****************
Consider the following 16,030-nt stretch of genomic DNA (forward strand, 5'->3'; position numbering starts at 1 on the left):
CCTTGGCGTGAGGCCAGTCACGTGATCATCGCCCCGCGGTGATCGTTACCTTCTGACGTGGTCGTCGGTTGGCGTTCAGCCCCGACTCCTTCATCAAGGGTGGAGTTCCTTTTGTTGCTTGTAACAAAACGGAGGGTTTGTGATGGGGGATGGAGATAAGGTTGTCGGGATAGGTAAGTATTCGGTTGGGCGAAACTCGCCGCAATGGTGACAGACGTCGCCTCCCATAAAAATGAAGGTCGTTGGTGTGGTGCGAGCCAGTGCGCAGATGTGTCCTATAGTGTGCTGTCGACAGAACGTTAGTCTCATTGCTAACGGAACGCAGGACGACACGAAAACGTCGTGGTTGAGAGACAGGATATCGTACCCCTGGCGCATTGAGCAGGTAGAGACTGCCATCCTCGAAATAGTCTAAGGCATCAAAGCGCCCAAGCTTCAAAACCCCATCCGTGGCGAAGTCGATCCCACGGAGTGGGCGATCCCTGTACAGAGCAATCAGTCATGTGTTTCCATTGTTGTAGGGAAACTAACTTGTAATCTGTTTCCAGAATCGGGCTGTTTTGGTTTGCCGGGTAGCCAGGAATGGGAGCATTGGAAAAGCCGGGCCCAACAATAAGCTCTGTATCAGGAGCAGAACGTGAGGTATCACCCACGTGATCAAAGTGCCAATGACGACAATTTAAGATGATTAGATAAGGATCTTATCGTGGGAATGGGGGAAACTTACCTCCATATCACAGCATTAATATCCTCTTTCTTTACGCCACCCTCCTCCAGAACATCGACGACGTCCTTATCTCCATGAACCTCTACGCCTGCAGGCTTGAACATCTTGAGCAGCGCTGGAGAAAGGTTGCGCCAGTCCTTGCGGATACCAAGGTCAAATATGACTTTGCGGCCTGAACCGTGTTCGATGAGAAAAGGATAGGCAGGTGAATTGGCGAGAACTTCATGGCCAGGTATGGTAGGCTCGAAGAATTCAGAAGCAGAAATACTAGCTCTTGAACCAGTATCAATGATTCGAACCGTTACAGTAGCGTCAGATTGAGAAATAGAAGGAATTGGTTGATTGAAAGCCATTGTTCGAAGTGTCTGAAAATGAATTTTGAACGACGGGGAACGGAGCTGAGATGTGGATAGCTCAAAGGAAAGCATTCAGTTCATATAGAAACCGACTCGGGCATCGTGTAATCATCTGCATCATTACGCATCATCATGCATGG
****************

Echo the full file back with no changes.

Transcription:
Consider the following 16,030-nt stretch of genomic DNA (forward strand, 5'->3'; position numbering starts at 1 on the left):
CCTTGGCGTGAGGCCAGTCACGTGATCATCGCCCCGCGGTGATCGTTACCTTCTGACGTGGTCGTCGGTTGGCGTTCAGCCCCGACTCCTTCATCAAGGGTGGAGTTCCTTTTGTTGCTTGTAACAAAACGGAGGGTTTGTGATGGGGGATGGAGATAAGGTTGTCGGGATAGGTAAGTATTCGGTTGGGCGAAACTCGCCGCAATGGTGACAGACGTCGCCTCCCATAAAAATGAAGGTCGTTGGTGTGGTGCGAGCCAGTGCGCAGATGTGTCCTATAGTGTGCTGTCGACAGAACGTTAGTCTCATTGCTAACGGAACGCAGGACGACACGAAAACGTCGTGGTTGAGAGACAGGATATCGTACCCCTGGCGCATTGAGCAGGTAGAGACTGCCATCCTCGAAATAGTCTAAGGCATCAAAGCGCCCAAGCTTCAAAACCCCATCCGTGGCGAAGTCGATCCCACGGAGTGGGCGATCCCTGTACAGAGCAATCAGTCATGTGTTTCCATTGTTGTAGGGAAACTAACTTGTAATCTGTTTCCAGAATCGGGCTGTTTTGGTTTGCCGGGTAGCCAGGAATGGGAGCATTGGAAAAGCCGGGCCCAACAATAAGCTCTGTATCAGGAGCAGAACGTGAGGTATCACCCACGTGATCAAAGTGCCAATGACGACAATTTAAGATGATTAGATAAGGATCTTATCGTGGGAATGGGGGAAACTTACCTCCATATCACAGCATTAATATCCTCTTTCTTTACGCCACCCTCCTCCAGAACATCGACGACGTCCTTATCTCCATGAACCTCTACGCCTGCAGGCTTGAACATCTTGAGCAGCGCTGGAGAAAGGTTGCGCCAGTCCTTGCGGATACCAAGGTCAAATATGACTTTGCGGCCTGAACCGTGTTCGATGAGAAAAGGATAGGCAGGTGAATTGGCGAGAACTTCATGGCCAGGTATGGTAGGCTCGAAGAATTCAGAAGCAGAAATACTAGCTCTTGAACCAGTATCAATGATTCGAACCGTTACAGTAGCGTCAGATTGAGAAATAGAAGGAATTGGTTGATTGAAAGCCATTGTTCGAAGTGTCTGAAAATGAATTTTGAACGACGGGGAACGGAGCTGAGATGTGGATAGCTCAAAGGAAAGCATTCAGTTCATATAGAAACCGACTCGGGCATCGTGTAATCATCTGCATCATTACGCATCATCATGCATGG